I guess the DVD would be OK though. I might try it on the next Pixar disc I get from NetFlix. I also hear you can find settings for a lot of TVs on AVSForums. It would be interesting to do a study though.



Edited 1 time(s). Last edit at 04/22/2008 07:58AM by Mokers.

stan adams – April 22, 2008 08:13AM Reply Quote
I tend to agree that MOST people are easily duped. The freaks that live in high end A/V Stores are different. They have a few thousand various colorbar/burst/grids that they can go to and they put on the filters and try and stretch the parameters of the set to get as close to SMPTE polar coord plots as the set's adjustability will allow...

Output is typically a lot lower than the presets for any "scene" and the colors come much closer to a well photographed film that the cartoonishness of most TV shows.

The funny thing is that if you do compare a calibrated set to an in-person nighttime sporting event it tends to look less "shimmery" -- the color temp of newer lights at football & baseball is WAY biased toward the almost indigo portion of the spectrum "more real than real" ...

Mokers (Moderator) – April 22, 2008 08:29AM Reply Quote
Formerly Remy Martin
Quote
Tony Leggett
Big Fish was a good movie, I recommend it.

Saw Run, fat boy Run the other day. I quite liked it too. If you like Hot Fuzz, you'll like it too.

Haven't seen Hot Fuzz, but loved Shawn Of the Dead.

Mokers (Moderator) – April 22, 2008 08:44AM Reply Quote
Formerly Remy Martin
Quote
stan adams
I tend to agree that MOST people are easily duped. The freaks that live in high end A/V Stores are different. They have a few thousand various colorbar/burst/grids that they can go to and they put on the filters and try and stretch the parameters of the set to get as close to SMPTE polar coord plots as the set's adjustability will allow...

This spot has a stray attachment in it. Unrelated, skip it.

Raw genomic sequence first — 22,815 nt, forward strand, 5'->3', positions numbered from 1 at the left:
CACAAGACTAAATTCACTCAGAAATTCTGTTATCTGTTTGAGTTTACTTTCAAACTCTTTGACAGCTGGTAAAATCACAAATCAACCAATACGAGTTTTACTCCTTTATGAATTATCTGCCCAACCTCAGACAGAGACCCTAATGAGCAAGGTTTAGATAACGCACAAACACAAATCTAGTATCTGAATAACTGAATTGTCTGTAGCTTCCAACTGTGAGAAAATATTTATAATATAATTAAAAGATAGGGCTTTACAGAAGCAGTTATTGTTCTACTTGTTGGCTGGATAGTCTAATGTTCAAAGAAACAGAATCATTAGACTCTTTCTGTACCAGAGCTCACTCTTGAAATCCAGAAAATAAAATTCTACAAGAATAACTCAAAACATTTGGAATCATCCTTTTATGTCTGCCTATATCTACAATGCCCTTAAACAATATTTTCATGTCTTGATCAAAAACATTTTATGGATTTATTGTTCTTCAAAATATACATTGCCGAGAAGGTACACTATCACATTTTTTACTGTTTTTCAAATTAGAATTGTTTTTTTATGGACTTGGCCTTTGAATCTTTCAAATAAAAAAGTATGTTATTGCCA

Output is typically a lot lower than the presets for any "scene" and the colors come much closer to a well photographed film that the cartoonishness of most TV shows.

The funny thing is that if you do compare a calibrated set to an in-person nighttime sporting event it tends to look less "shimmery" -- the color temp of newer lights at football & baseball is WAY biased toward the almost indigo portion of the spectrum "more real than real" ...

No disagreement that an A/V professional can help your TV produce more accurate color. I just wonder at what point it makes sense. If I had a dedicated room to movie watching, I give Calibration a god. But do the settings that make the Matrix look awesome do me much good for America's Next Top Model? I'm not saying these people are in the same boat as the $200 HDMI cable folks.

I would like to do a test. Have people look at a TV picture, then look at a second picture. For some people, we tell them it was calibrated by a professional, but don't change it. For some, it was calibrated by an ordinary consumer, but don't change anything. The others would get calibrated sets by a professional and an ordinary consumer. I guess my skepticism is how much color accuracy affects your perceptions if you have no idea what is going on.

stan adams – April 22, 2008 09:46AM Reply Quote
It's not just accuracy -- big part is the contrast range. Just about all sets fail to display the full light-to-dark space. You end up making a compromise that forces the set to work too hard. Literally more voltage is blasted onto the image making bits that is needed, whether you are talked CRT, plasma or LCD. By optimising the range you may very well find that the amount of daylight in your regular TV viewing room is too great... Did you ever walk into to a control room/studio that was brightly lit?